What is Outcome Bias?

A video explaining Outcome Bias by Rolf Dobelli the author of The Art of Thinking Clearly on the IDFC Mutual Fund Youtube Channel.

WHAT IS OUTCOME BIAS AND WHY YOU SHOULD NEVER JUDGE A DECISION BY ITS OUTCOME

A quick hypothesis: say one million monkeys speculate on the stock market. They buy and sell stocks like crazy and, of course, completely at random. What happens? After one week, about half of the monkeys will have made a profit and the other half a loss. The ones that made a profit can stay; the ones that made a loss you send home. In the second week, one half of the monkeys will still be riding high, while the other half will have made a loss and are sent home. And so on. After ten weeks, about 1,000 monkeys will be left – those who have always invested their money well. After twenty weeks, just one monkey will remain – this one always, without fail, chose the right stocks and is now a billionaire. Let’s call him the success monkey.

How does the media react? They will pounce on this animal to understand its ‘success principles’. And they will find some: perhaps the monkey eats more bananas than the others. Perhaps he sits in another corner of the cage. Or, maybe he swings headlong through the branches, or he takes long, reflective pauses while grooming. He must have some recipe for success, right? How else could he perform so brilliantly? Spot-on for twenty weeks – and that from a simple monkey? Impossible!

The monkey story illustrates the outcome bias: we tend to evaluate decisions based on the result rather than on the decision process. This fallacy is also known as the historian error. A classic example is the Japanese attack on Pearl Harbor. Should the military base have been evacuated or not? From today’s perspective: obviously, for there was plenty of evidence that an attack was imminent. However, only in retrospect do the signals appear so clear. At the time, in 1941, there was a plethora of contradictory signals. Some pointed to an attack; others did not. To assess the quality of the decision, we must use the information available at the time, filtering out everything we know about it post-attack (particularly that it did indeed take place).

Another experiment: you must evaluate the performance of three heart surgeons. To do this, you ask each to carry out a difficult operation five times. Over the years, the probability of dying from these procedures has stabilised at 20%. With surgeon A, no one dies. With surgeon B, one patient dies. With surgeon C, two die. How do you rate the performance of A, B and C? If you think like most people, you rate A the best, B the second best, and C the worst. And thus you’ve just fallen for the outcome bias. You can guess why: the samples are too small, rendering the results meaningless. You can only really judge a surgeon if you know something about the field, and then carefully monitor the preparation and execution of the operation. In other words, you assess the process and not the result. Alternatively, you could employ a larger sample, if you have enough patients who need this particular operation: 100 or 1,000 operations. For now it is enough to know that, with an average surgeon, there is a 33% chance that no one will die, a 41% chance that one person will die and a 20% chance that two people will die. That’s a simple probability calculation. What stands out: there is no huge difference between zero dead and two dead. To assess the three surgeons purely on the basis of the outcomes would be not only negligent but also unethical.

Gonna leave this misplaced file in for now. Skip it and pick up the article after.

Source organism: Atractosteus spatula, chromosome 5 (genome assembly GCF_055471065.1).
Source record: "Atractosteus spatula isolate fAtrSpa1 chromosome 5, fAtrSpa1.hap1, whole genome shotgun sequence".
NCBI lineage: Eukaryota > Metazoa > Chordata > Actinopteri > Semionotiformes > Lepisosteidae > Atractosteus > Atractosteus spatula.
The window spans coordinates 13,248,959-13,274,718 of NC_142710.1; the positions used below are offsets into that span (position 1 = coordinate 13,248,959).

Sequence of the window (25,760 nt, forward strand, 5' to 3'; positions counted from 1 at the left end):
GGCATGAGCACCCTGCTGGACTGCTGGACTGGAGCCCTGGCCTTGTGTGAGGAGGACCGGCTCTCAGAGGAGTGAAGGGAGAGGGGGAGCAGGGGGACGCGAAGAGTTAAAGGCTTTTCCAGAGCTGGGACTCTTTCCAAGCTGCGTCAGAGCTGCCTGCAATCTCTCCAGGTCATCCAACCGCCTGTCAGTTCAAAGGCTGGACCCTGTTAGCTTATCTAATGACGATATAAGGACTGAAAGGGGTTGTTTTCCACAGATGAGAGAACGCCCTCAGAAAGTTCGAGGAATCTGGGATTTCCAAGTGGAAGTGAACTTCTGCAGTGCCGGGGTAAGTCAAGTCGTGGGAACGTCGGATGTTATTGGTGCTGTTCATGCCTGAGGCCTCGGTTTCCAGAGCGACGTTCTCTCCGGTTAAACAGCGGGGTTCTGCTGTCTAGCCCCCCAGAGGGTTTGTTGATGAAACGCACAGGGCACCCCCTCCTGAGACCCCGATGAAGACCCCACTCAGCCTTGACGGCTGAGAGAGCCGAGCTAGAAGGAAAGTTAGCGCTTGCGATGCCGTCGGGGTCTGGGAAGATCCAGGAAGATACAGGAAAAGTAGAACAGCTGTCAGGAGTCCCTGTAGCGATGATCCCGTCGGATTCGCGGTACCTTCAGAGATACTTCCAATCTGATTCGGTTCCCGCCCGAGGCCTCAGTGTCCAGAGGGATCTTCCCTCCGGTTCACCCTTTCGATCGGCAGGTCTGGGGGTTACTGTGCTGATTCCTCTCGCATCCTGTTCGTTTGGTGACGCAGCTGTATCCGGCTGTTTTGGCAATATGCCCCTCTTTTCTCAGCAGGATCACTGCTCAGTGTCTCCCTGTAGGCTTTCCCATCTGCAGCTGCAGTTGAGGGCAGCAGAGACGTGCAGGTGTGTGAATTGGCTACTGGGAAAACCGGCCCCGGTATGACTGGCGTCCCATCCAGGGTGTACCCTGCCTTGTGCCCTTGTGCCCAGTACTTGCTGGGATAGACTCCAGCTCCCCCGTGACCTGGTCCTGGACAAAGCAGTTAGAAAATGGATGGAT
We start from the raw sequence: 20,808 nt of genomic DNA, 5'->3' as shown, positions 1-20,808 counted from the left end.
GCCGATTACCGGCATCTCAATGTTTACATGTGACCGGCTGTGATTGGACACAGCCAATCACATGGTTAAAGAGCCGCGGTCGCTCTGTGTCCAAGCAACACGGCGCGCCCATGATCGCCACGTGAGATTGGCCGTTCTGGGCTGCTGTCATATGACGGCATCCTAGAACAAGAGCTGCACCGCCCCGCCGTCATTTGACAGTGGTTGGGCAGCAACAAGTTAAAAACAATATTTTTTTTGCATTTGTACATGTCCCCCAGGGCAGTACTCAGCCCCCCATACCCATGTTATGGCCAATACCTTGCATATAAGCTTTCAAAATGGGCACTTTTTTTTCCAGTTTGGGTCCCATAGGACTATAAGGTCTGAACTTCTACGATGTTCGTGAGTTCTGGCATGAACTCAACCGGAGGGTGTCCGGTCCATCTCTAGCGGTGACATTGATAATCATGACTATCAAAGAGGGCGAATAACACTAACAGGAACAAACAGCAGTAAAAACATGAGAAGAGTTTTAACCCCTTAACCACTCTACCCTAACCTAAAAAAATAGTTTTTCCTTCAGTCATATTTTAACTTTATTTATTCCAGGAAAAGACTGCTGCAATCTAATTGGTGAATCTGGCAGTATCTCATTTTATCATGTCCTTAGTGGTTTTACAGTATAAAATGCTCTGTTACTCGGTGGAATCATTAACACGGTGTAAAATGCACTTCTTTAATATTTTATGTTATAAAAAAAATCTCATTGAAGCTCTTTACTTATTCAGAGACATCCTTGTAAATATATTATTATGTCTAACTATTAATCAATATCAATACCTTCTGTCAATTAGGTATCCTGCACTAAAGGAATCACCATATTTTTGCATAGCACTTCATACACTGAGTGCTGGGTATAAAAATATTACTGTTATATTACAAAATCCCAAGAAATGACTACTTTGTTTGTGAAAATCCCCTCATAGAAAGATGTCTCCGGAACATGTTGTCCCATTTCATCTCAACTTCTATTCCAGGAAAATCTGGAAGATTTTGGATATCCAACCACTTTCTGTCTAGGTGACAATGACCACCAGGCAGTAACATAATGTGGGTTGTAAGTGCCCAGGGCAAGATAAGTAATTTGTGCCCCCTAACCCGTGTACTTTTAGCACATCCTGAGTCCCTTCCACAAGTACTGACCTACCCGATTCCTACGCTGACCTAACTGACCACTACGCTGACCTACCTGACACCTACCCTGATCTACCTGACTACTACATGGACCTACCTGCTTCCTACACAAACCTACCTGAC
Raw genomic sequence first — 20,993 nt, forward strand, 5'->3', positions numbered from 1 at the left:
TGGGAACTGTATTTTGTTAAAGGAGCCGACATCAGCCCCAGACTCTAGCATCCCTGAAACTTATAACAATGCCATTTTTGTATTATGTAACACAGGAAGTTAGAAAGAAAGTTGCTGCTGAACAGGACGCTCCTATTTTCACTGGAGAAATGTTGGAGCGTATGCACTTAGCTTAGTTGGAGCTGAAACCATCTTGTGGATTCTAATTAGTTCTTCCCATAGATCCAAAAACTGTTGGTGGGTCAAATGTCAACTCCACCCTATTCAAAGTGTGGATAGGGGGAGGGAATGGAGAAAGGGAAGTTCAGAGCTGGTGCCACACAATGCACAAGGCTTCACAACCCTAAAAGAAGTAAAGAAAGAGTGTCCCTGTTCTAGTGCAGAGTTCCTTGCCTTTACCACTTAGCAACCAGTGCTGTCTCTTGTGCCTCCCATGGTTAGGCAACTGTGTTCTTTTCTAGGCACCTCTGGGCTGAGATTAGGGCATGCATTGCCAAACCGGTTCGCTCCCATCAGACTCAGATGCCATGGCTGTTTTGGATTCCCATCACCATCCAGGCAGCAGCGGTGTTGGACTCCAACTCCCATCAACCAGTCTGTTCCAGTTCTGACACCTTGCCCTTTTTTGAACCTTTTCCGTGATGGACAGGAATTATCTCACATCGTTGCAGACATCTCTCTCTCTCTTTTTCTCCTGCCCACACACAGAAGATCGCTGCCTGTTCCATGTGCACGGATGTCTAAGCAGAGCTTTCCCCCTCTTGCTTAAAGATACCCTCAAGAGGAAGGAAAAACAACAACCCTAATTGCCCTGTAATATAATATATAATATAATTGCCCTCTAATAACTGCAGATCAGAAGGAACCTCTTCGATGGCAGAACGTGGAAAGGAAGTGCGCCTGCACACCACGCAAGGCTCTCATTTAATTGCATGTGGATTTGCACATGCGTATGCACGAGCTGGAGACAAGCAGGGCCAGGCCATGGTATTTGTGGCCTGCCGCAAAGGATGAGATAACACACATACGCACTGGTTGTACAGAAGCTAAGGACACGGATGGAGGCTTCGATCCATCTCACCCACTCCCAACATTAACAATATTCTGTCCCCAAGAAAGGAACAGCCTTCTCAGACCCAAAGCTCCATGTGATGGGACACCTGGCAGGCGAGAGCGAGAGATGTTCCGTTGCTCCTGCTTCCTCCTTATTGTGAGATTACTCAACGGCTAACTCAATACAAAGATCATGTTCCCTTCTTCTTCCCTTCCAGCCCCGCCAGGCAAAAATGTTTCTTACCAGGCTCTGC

In conclusion: never judge a decision purely by its result, especially when randomness or ‘external factors’ play a role. A bad result does not automatically indicate a bad decision and vice versa. So rather than tearing your hair out about a wrong decision, or applauding yourself for one that may have only coincidentally led to success, remember why you chose what you did. Were your reasons rational and understandable? Then you would do well to stick with that method, even if you didn’t strike lucky last time.

Next:
Paradox of Choice – LESS IS MORE

Similar Biases:
Sunk Cost Fallacy – WHY YOU SHOULD FORGET THE PAST
Swimmer’s Body Illusion – DOES HARVARD MAKE YOU SMARTER?
Hindsight Bias – WHY YOU SHOULD KEEP A DIARY
Illusion of Skill – THE BOAT MATTERS MORE THAN THE ROWING

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Regression to Mean – THE DUBIOUS EFFICACY OF DOCTORS, CONSULTANTS AND PSYCHOTHERAPISTS

The above article is from the book The Art of Thinking Clearly by Rolf Dobelli. The article is only for educational and informative purposes to explain and understand cognitive biases. It is a great book, definitely worth a read!